Zac h Cole­man Khem­mis

Beer-brew­ing drum­mer hops to it with the Den­ver doom­sters’ lat­est al­bum

Rhythm - - BEAT! -

Den­ver, Colorado’s Khem­mis have been mak­ing, sludgy, doomy metal for a cou­ple of al­bums now (2015’s Ab­so­lu­tion and 2016 fol­low-up Hunted) but we’re par­tic­u­larly im­pressed with the skilled beats beer-brew­ing drum­mer Zach Cole­man lays down on their lat­est record Deso­la­tion. Check out the track ‘Iso­la­tion’ to hear Zach, who is head brewer at Den­ver’s heavy metal brew­ers TRVE, sum­mon up a heady mix of pro­gres­sive metal beats and hard-hit­ting metal power.

What was your in­tro­duc­tion to drum­ming?

”I first got a kit whenI was 13, I started tak­ing lessons, and then formed a band shortly af­ter.”

Who are your drum­ming heroes?

”Brian Downey, Frank Beard, Bernard Pur­die and Gylve Nag­ell.”

Which Khem­mis song per­fectly cap­tures your sound and style?

”Well, there’s one on the new al­bum, Deso­la­tion, called ‘The Seer’ that has a bit of every­thing and is a to­tal blast to play… that and ‘Hunted’ (from Hunted). ‘Hunted’ is rooted in a rock’n’roll frame­work with a good bit of swing, but it also ven­tures into some heavy metal and death metal licks.I try to blend every­thing, so it feels seam­less. ‘The Seer’ is the op­po­site: it’s rooted in heavy metal and ven­tures into rock’n’roll.”

What has been the proud­est mo­ment of your ca­reer to date?

”Writ­ing Deso­la­tion, and tour­ing with Enslaved and Wolves In The Throne Room in the US; it was sur­real to share the stage with bandsI ad­mire so much.”

What gear are you us­ing?

“Cus­tom kit from C&C Drum Co: Glad­stone shells 7-play maple): 24" kick, 14" snare, 14" rack tom, 18" floor tom. Paiste cymbals: 24" 2002 Ride, 14" 2002 hats (sound edge for bot­tom hat), 19" 900 Crash, 20" 900 crash, Pearl Elim­i­na­tor Red­line Sin­gle Bass Drum Chain Drive kick pedal.”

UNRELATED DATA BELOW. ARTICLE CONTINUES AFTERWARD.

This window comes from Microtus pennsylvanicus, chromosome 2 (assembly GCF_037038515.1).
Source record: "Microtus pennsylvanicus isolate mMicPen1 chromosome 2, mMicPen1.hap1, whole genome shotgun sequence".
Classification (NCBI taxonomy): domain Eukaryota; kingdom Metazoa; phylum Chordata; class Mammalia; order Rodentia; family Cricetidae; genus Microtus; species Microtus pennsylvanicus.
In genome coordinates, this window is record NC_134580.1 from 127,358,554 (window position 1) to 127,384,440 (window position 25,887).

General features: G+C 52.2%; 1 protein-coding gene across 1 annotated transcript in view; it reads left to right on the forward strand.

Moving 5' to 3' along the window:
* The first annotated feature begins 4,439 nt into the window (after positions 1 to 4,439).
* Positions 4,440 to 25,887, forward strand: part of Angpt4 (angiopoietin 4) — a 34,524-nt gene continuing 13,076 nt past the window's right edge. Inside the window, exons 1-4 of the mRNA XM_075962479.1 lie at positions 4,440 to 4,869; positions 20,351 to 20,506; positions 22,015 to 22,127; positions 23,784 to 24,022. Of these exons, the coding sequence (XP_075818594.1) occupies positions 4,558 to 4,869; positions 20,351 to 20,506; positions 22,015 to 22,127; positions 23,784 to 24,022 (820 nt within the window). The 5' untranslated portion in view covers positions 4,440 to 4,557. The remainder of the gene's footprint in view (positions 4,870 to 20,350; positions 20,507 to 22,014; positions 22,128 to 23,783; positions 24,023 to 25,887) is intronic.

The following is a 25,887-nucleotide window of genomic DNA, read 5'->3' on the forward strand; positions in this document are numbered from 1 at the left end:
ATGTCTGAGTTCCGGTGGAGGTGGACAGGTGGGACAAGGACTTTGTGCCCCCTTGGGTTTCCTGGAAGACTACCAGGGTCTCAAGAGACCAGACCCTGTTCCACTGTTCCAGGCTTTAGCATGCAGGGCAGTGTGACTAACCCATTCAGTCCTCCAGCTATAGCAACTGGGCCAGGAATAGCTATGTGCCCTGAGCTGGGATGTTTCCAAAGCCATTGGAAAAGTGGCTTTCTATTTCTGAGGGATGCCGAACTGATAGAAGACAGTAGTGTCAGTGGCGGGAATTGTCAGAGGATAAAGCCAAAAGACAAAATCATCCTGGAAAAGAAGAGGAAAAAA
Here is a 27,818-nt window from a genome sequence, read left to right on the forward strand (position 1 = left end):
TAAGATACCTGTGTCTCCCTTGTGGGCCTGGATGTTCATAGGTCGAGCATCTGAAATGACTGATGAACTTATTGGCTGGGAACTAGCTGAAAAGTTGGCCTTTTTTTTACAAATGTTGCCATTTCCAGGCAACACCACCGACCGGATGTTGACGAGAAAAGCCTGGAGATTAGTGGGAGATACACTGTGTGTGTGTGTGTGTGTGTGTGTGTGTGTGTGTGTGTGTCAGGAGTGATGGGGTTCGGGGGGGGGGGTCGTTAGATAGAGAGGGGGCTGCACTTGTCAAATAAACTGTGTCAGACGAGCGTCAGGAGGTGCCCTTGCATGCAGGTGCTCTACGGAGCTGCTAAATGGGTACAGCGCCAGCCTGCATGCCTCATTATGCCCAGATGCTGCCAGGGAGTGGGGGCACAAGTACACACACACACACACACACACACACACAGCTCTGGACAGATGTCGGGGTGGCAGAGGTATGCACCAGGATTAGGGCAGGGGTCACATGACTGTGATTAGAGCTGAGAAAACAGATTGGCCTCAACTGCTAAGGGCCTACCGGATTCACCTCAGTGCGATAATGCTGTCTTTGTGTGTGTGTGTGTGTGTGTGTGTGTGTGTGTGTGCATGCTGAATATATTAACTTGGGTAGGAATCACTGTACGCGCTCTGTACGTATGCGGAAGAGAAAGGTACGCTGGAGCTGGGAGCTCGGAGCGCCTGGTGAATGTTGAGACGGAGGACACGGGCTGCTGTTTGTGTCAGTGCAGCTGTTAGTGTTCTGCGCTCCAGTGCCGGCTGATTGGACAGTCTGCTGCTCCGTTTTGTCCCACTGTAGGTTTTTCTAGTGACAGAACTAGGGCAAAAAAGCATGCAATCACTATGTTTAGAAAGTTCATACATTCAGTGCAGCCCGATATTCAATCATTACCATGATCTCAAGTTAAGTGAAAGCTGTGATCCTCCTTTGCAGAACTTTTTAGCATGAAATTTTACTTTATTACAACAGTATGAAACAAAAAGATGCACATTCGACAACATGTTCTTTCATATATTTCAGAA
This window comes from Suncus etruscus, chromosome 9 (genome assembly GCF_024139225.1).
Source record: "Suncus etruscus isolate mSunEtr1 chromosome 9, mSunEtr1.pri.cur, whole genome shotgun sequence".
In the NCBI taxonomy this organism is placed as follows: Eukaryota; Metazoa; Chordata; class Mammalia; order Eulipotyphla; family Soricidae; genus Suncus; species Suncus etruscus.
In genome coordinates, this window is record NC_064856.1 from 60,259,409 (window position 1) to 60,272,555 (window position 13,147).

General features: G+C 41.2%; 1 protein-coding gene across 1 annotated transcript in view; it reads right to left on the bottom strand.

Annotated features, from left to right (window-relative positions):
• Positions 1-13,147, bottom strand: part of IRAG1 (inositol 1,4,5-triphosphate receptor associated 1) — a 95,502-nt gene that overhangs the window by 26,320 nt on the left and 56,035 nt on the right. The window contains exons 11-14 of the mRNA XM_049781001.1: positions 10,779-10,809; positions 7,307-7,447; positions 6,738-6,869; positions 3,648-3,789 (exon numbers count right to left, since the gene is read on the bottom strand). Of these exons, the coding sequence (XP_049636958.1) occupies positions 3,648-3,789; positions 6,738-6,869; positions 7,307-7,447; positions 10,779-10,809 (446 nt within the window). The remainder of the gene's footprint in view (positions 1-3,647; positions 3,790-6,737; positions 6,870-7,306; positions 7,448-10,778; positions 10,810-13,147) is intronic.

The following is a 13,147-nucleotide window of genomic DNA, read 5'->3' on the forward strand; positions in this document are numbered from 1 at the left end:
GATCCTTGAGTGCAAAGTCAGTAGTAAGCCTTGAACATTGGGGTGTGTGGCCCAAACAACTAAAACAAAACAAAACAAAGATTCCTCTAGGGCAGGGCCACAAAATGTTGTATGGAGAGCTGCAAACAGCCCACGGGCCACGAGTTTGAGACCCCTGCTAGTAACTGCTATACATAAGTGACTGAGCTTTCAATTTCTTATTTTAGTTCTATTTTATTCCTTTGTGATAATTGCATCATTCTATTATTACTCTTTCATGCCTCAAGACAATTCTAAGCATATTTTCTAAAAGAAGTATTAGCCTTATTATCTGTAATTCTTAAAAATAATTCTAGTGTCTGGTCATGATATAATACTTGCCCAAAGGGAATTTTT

How do you ap­proach play­ing live with Khem­mis?

”I pour my­self into the per­for­mance and give it every­thing I have. I know that our mu­sic means a lot to some peo­ple, and, gen­er­ally, peo­ple paid money to come see us. I take that very se­ri­ously. I don’t re­ally drink or do any­thing that would take away from my play­ing – and try to give as much of my­self back to the au­di­ence as I can while play­ing as tight as pos­si­ble.”

Do you work off the gui­tar or bass in cre­at­ing parts and grooves?

”It’s a mix of both, butI mostly play off of the gui­tar parts and try to work with the rhythms un­der what they are do­ing, with diver­sions that fol­low bass here and there. In this way, the drum­ming is prob­a­bly closer to tra­di­tional rock’n’roll or heavy metal than, say, funk.”

What is the one piece of gear you couldn’t live with­out?

”It’s not sexy, but I fi­nally got a nice drum throne with plenty of cush­ion (a Roc-N-Soc). That thing has lit­er­ally saved my ass.”

What’s the key to a great live per­for­mance?

”Be au­then­ti­cally your­self and give every­thing you have to the set (no feather dust­ing… you should be ex­hausted af­ter play­ing).”

What was the first kit you ever owned?

”It was a Pearl Ex­port – five-piece, all black – andI thought it was the best kit in the world.”

You’re also a brewer of beer… tell us about your heavy metal beers!

”I’ve been a pro­fes­sional brewer for seven years now. I’ve spent the last five years build­ing the beer pro­gram at TRVE Brew­ing, which is themed around heavy metal. I brew a wide range of beers, though a lot of them are sai­son or mixed-cul­ture sour ales. It’s not very metal, but I pre­fer sub­tle com­plex­ity in the beers that I make.”

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